Is #corona keeping you away from your home country, family and friends?

We talked a lot last year about leaving your home country and making a life abroad.
In these times, one really feels part of the world as a whole, yet our deep attachments don’t change.

I am in Brussels, and now unable to travel to see and be with my family, all of which is in Romania. The borders all over Europe and beyond are closing, and it is possible that nobody will be traveling anymore in the next months. Other Brussels friends whose families and businesses are in their home countries, are also coping and find themselves at the mercy of phone and Internet connections.

In my case, I was used to seeing family every two months, and most of my close friends remain there (@georgiana_b, @ponyo and @alex_stef among others <3). We keep in touch by reassuring warm messages and sharing advice. Thanks to @Matthias, I can advise my mom on how to make their own disinfectant with this WHO approved recipe. When no disinfectant or alcohol is available in our nearby shops, people like @alberto buy ethanol in bulk online and offer to share some! This makes one feel lucky, above all.

I happen to have a solid partner in Brussels, but I can only imagine that these times are hardly good for hooking up with new people? Is love life in the times of corona suffering too?

The strangest thing is to follow two communities of which you belong to, all at once: numbers coming in from both Belgium and Romania affect me just as much, but it is only in one place that I can actually do something, as small as it is.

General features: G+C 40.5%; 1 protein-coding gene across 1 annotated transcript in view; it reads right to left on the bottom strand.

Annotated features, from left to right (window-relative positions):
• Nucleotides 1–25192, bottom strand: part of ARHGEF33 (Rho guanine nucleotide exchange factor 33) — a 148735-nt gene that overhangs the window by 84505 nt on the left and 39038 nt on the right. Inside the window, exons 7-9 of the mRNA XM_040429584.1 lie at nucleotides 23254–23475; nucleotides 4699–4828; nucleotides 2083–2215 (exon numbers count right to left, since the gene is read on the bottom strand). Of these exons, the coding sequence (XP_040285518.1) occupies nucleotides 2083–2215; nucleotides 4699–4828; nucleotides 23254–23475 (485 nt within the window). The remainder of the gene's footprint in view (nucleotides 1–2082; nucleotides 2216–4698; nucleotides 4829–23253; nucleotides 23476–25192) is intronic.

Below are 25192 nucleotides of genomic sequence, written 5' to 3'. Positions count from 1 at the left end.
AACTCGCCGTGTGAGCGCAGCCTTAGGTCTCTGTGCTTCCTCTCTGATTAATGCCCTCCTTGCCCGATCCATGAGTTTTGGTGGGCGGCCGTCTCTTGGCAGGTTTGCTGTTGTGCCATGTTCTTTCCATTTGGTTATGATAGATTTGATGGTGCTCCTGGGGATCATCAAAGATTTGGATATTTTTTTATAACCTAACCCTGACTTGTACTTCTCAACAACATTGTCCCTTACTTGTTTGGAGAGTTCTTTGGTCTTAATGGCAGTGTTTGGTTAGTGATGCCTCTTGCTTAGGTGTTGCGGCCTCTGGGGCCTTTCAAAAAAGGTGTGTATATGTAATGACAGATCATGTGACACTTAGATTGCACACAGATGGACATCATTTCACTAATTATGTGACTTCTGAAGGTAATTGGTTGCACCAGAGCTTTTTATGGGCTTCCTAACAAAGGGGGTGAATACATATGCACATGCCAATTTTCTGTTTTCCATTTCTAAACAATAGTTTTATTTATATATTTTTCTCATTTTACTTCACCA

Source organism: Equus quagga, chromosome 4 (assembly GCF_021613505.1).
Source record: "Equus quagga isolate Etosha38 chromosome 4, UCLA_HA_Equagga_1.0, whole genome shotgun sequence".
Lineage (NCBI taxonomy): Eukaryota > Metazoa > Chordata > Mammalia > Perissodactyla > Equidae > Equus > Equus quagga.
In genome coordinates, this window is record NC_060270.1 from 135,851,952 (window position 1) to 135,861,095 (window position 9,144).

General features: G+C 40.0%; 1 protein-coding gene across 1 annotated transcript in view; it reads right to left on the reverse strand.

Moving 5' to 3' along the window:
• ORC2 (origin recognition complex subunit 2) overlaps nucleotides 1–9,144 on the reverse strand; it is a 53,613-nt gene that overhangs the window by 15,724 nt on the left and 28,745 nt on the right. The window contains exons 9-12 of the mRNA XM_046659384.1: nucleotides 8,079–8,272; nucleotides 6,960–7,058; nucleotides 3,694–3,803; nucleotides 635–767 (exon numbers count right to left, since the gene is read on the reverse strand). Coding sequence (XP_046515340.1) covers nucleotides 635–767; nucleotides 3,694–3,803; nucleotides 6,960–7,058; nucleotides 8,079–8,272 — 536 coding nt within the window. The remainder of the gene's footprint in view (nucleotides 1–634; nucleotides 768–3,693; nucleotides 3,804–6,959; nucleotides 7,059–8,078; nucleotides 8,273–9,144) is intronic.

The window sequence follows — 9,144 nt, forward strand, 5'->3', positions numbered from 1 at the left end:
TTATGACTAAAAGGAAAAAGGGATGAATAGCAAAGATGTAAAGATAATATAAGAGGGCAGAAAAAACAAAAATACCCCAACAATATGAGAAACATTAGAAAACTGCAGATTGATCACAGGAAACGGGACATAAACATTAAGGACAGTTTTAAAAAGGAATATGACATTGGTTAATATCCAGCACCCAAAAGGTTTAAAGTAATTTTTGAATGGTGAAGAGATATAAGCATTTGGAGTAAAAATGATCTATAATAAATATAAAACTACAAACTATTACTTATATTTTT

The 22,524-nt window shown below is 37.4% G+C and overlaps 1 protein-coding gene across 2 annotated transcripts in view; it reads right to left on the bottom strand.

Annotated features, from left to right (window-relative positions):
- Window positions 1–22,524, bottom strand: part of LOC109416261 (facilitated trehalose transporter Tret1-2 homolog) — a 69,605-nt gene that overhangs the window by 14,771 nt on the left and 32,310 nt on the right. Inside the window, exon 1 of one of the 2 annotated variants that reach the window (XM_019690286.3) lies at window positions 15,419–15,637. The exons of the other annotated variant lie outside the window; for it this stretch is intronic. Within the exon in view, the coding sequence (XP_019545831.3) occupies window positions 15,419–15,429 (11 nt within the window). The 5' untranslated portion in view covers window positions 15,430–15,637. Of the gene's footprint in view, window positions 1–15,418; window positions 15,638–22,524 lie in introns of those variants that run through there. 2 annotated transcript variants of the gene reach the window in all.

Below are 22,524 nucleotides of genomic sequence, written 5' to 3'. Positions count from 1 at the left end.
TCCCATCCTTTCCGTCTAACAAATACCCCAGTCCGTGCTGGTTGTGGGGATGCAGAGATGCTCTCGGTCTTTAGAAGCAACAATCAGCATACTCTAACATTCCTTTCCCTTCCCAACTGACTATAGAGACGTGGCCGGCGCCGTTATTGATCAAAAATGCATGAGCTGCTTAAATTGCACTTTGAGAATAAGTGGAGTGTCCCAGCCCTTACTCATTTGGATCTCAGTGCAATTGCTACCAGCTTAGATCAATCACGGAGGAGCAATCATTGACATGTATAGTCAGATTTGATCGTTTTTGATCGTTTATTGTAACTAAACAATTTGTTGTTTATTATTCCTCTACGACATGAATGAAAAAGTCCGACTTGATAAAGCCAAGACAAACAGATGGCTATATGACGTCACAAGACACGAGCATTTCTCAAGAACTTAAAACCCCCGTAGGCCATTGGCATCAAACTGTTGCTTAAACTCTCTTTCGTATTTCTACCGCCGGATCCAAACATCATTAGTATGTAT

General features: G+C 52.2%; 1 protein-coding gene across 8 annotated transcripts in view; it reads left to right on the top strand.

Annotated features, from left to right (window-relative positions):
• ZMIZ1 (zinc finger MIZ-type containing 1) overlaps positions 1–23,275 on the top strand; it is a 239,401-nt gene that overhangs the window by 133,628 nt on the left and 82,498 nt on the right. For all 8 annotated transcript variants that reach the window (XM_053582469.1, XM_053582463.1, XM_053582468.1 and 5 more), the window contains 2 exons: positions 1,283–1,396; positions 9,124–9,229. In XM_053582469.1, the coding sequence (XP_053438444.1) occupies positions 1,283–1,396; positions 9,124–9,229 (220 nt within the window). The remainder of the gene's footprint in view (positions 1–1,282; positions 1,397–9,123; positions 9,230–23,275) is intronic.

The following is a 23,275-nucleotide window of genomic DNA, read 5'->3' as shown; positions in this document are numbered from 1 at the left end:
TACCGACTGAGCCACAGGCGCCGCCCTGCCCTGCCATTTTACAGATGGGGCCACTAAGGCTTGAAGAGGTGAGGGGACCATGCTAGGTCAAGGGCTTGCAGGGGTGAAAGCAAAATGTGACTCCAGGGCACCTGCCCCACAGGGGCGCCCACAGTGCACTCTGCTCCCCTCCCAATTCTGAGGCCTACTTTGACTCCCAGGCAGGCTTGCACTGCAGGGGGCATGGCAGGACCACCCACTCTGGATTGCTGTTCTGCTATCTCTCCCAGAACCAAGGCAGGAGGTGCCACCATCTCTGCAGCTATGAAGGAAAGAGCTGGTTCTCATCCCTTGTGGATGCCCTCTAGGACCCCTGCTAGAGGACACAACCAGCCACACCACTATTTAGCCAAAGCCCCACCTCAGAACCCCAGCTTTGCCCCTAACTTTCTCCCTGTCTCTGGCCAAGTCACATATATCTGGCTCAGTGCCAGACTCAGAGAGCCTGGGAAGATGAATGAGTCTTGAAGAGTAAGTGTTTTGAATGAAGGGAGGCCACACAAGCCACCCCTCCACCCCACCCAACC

What are you doing to keep yourself busy and feel useful?

I follow and share Belgian news regarding support for freelancers
The government offers to lower the taxes for social contributions for the first two quarters of 2020. If you need this - read more about it here: in French or in Dutch

I try to buy as local as possible, from the smaller shops rather than supermarkets.
Seeing people queue up outside of local health stores was a strong reminder of the communist times when every day you’d have to stand in line for your milk, bread and just about any food. But it’s worth doing it if you want to support your local shops. This from thebulletin.be:

Belgium’s measures against the spreading of the virus include the shutdown of cafes, bars and restaurants. Takeaways and friteries can stay open. Mong Tangton, the owner of L’Epicerie, a small sandwich bar in Ixelles, is relieved he can stay open. “No one can sit here and have a meal any more - I closed the restaurant area,” he says. Tangton underlines the importance of state intervention to help the sector. “I work alone, but some don’t. They won’t be able to pay rent and their employees. The state has to help us here.”